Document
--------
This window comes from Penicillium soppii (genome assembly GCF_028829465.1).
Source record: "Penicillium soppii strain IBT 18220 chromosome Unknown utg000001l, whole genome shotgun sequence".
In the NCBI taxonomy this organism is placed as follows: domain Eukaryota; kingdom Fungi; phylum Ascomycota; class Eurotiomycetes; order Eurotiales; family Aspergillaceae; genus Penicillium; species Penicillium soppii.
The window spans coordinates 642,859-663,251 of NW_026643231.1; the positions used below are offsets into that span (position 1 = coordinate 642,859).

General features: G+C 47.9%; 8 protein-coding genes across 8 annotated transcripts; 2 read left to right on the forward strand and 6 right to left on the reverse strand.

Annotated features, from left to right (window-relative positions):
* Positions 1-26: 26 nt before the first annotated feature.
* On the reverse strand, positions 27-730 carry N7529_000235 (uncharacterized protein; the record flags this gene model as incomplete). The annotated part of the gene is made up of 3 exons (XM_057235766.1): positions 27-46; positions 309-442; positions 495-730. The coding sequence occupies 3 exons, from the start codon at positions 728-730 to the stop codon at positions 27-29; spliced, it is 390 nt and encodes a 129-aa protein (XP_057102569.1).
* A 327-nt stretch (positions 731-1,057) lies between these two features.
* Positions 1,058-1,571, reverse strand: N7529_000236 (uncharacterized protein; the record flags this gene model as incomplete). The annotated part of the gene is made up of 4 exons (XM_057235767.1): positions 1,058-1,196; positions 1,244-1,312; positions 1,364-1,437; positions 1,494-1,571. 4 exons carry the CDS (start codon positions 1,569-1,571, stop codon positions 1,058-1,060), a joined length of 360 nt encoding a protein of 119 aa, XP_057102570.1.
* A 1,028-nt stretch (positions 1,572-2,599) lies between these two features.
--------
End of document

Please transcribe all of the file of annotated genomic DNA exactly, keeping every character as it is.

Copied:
This window comes from Penicillium soppii (genome assembly GCF_028829465.1).
Source record: "Penicillium soppii strain IBT 18220 chromosome Unknown utg000001l, whole genome shotgun sequence".
In the NCBI taxonomy this organism is placed as follows: domain Eukaryota; kingdom Fungi; phylum Ascomycota; class Eurotiomycetes; order Eurotiales; family Aspergillaceae; genus Penicillium; species Penicillium soppii.
The window spans coordinates 642,859-663,251 of NW_026643231.1; the positions used below are offsets into that span (position 1 = coordinate 642,859).

General features: G+C 47.9%; 8 protein-coding genes across 8 annotated transcripts; 2 read left to right on the forward strand and 6 right to left on the reverse strand.

Annotated features, from left to right (window-relative positions):
* Positions 1-26: 26 nt before the first annotated feature.
* On the reverse strand, positions 27-730 carry N7529_000235 (uncharacterized protein; the record flags this gene model as incomplete). The annotated part of the gene is made up of 3 exons (XM_057235766.1): positions 27-46; positions 309-442; positions 495-730. The coding sequence occupies 3 exons, from the start codon at positions 728-730 to the stop codon at positions 27-29; spliced, it is 390 nt and encodes a 129-aa protein (XP_057102569.1).
* A 327-nt stretch (positions 731-1,057) lies between these two features.
* Positions 1,058-1,571, reverse strand: N7529_000236 (uncharacterized protein; the record flags this gene model as incomplete). The annotated part of the gene is made up of 4 exons (XM_057235767.1): positions 1,058-1,196; positions 1,244-1,312; positions 1,364-1,437; positions 1,494-1,571. 4 exons carry the CDS (start codon positions 1,569-1,571, stop codon positions 1,058-1,060), a joined length of 360 nt encoding a protein of 119 aa, XP_057102570.1.
* A 1,028-nt stretch (positions 1,572-2,599) lies between these two features.